As we have moved from the Industrial Age to the Information Age, questions arise as to how digital technology, data, and automation will further evolve, and along with it, our economic and social systems. On the one hand, we are left with government unemployment systems built on legacy software; and on the other, bids for undermining the government’s control using decentralized technology, which tears down hierarchical organizations and builds new networked ones.
This tension between the struggle for privacy and liberty has always been pitted against rigid government surveillance and control. Cryptoanarchy emerged in the 1980s and evolved to enable the sovereign individual to use encryption themselves and create their own uncensorable and programmable digital tools and network.
Image source: cryptoanarchy
Steven Levy first described the Hacker ethos in his 1984 book Hackers: Heroes of the Computer Revolution, in which he describes the Homebrew Computer Club in 1970s Silicon Valley, where hobbyists including a young Steve Wozniak would build personal computers with low-cost chips.
Before the term “hacker” came to be associated with rogue nerds breaking into systems illegally, it referred to someone who “enjoys exploring the details of programmable systems, and how to stretch their capabilities”. The 80s were marked by phreakers, hackers who tampered with telecommunication systems and made long-distance calls for free.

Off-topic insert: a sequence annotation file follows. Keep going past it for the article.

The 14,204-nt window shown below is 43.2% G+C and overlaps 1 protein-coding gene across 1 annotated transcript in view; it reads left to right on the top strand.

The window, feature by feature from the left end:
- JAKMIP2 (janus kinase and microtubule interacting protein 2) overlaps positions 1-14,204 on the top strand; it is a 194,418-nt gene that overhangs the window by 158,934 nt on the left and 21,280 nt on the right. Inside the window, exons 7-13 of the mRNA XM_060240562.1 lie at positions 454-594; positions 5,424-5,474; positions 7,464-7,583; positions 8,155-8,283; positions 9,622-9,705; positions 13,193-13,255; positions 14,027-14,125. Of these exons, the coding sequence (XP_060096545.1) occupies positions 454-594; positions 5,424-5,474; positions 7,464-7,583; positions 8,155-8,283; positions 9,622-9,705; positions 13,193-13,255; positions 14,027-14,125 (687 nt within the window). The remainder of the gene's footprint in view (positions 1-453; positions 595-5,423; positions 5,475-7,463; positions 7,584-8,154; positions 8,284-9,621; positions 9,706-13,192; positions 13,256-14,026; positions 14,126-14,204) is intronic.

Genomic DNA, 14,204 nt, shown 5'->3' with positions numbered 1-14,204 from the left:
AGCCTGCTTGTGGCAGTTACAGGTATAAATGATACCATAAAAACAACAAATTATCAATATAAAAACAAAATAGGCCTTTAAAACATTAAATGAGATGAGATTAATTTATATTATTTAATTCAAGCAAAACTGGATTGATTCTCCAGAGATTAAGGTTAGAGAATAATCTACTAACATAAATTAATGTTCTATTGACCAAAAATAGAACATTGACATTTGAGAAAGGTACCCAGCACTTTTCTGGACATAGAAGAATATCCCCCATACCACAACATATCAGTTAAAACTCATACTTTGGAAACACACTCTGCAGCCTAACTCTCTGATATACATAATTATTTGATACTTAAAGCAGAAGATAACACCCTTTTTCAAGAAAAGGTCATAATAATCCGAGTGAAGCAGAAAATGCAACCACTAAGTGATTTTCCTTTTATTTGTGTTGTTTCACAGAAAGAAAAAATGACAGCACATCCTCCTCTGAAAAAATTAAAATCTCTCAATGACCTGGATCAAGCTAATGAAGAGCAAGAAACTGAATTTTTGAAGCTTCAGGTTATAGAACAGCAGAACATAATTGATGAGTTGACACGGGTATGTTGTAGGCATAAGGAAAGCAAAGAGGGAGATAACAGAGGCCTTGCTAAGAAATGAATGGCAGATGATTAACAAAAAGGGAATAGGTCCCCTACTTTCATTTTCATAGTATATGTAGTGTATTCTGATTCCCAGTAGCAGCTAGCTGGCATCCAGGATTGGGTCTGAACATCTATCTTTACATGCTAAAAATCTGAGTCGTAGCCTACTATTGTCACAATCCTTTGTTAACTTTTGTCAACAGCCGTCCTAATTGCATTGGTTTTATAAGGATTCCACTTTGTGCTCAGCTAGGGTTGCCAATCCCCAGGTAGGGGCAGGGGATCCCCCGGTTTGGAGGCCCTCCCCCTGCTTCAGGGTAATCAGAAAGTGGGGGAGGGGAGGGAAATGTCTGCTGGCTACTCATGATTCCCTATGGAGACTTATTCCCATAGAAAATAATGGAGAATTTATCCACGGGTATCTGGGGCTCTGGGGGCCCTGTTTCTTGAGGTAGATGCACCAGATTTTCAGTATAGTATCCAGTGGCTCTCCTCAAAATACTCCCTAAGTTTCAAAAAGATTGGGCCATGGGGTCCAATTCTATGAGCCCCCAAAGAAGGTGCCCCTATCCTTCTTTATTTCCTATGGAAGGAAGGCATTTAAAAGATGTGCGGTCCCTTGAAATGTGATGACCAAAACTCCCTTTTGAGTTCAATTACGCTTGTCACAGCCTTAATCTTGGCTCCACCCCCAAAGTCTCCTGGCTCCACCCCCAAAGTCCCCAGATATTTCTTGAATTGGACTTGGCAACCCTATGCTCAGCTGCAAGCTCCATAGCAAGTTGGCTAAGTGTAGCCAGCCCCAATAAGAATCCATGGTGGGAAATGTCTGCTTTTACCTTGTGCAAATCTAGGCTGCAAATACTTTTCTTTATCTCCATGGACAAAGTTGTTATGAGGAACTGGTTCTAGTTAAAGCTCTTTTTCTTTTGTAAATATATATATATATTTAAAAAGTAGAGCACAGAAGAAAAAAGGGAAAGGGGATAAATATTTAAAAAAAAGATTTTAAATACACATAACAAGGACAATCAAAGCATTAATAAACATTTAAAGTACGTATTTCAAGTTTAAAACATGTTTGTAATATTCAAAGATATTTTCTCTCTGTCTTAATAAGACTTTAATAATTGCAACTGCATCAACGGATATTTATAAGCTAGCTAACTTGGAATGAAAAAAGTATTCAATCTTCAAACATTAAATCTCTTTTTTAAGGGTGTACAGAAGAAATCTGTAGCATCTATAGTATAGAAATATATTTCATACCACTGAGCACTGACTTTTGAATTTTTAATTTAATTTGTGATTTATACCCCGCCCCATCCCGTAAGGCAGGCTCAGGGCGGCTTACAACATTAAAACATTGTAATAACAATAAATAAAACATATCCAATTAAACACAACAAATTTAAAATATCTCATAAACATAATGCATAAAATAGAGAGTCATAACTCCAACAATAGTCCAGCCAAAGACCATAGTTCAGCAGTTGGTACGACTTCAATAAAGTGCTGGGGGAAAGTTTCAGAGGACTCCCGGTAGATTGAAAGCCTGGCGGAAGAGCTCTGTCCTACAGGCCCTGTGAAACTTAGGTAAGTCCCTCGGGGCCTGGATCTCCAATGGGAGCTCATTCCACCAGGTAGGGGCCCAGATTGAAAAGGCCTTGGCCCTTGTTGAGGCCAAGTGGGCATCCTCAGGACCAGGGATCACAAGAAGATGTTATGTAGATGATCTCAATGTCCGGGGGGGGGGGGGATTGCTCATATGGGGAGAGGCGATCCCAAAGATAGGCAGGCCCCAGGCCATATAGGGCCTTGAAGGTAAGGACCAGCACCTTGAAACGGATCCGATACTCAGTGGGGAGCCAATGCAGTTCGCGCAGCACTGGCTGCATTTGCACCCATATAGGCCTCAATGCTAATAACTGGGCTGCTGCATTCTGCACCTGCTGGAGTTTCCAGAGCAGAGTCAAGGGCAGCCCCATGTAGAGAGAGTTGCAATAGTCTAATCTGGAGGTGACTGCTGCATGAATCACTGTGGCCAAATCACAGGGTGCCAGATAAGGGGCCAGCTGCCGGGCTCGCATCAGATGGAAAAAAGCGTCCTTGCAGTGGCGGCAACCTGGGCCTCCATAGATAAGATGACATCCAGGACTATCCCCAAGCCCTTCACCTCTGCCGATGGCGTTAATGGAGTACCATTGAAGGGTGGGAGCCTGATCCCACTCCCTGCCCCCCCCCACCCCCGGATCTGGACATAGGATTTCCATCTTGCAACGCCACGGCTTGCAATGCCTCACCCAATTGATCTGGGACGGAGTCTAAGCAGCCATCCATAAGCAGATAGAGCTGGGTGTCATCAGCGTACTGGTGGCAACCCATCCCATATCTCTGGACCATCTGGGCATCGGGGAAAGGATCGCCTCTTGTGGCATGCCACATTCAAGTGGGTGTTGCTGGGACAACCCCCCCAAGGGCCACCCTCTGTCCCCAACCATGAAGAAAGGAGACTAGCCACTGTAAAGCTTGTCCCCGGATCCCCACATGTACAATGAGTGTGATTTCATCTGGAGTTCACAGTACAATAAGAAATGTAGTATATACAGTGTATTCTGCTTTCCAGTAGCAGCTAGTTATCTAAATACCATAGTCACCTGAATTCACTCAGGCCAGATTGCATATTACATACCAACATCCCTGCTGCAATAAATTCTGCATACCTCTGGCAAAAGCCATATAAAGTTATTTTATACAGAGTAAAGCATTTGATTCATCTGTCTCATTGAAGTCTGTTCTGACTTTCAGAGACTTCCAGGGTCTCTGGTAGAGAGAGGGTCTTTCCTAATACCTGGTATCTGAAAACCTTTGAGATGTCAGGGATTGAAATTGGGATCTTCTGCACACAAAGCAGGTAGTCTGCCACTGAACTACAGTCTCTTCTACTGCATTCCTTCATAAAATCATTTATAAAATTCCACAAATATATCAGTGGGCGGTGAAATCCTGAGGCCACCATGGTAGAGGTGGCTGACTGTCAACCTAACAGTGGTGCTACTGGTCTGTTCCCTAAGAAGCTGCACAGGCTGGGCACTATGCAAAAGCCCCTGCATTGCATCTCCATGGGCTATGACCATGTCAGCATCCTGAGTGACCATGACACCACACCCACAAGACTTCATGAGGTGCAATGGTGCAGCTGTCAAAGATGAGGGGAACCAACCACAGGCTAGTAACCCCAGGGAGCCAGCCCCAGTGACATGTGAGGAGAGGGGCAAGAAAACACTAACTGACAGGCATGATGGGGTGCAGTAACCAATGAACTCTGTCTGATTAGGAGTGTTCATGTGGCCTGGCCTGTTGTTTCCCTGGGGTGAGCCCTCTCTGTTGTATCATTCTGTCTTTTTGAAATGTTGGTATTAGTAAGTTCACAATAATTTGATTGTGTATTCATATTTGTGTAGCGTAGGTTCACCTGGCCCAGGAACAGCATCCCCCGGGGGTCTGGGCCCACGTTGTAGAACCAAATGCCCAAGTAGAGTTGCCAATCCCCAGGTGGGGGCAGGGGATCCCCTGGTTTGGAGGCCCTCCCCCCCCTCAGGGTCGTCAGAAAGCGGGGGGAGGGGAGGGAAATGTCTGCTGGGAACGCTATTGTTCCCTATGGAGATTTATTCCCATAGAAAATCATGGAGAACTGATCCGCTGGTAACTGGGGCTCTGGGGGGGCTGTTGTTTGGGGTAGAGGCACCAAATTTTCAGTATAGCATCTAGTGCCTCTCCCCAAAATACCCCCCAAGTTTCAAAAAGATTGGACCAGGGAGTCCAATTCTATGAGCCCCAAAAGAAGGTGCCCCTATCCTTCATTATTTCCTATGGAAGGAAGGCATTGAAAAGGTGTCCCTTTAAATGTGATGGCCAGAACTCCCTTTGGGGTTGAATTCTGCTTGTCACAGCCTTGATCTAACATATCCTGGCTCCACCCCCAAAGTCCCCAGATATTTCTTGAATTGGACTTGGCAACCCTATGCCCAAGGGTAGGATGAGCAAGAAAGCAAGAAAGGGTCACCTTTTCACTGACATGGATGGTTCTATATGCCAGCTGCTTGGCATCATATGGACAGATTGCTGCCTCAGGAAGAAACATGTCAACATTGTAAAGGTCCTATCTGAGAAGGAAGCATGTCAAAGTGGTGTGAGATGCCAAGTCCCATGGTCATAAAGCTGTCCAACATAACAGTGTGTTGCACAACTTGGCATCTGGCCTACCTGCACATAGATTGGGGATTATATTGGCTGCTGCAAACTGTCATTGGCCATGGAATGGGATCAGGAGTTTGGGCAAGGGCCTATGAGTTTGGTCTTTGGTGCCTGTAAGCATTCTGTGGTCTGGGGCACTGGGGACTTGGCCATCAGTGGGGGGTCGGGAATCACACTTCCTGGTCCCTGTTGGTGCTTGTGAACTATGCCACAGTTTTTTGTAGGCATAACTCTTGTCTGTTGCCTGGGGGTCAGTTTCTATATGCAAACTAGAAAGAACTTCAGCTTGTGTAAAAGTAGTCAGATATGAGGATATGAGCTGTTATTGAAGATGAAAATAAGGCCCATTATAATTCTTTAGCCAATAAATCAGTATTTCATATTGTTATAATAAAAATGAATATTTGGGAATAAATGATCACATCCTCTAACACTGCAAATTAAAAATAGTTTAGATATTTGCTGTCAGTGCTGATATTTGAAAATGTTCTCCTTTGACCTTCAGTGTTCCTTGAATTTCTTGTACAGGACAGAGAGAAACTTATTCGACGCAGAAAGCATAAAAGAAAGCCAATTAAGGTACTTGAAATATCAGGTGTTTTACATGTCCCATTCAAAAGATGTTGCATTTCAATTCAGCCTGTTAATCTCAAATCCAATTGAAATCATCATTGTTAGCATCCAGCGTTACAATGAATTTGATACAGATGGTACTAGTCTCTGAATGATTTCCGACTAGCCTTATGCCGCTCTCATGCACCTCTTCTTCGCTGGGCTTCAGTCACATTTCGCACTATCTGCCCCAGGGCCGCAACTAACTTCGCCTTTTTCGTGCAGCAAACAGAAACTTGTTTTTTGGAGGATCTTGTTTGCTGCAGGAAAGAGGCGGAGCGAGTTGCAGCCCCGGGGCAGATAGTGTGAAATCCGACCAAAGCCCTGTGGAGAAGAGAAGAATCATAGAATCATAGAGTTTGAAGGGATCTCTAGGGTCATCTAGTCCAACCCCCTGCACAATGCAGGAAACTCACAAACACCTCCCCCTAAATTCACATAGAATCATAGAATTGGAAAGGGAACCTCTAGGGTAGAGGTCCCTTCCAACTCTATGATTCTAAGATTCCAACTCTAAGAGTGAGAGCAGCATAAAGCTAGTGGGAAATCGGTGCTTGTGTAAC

The precepts of the hacker ethic were finally formalized:
- Access to computers - and anything which might teach you something about the way the world works - should be unlimited and total. Always yield to the Hands-On imperative!
- “All information should be free.”
- “Mistrust authority — promote decentralization”
- Hackers should be judged by their hacking, not bogus criteria such as degrees, age, race, or position.
- You can create art and beauty on a computer.
- Computers can change your life for the better.
Crypto-anarchism is a philosophical belief system centered around using cryptographic software to protect personal freedoms and maintain privacy and financial sovereignty.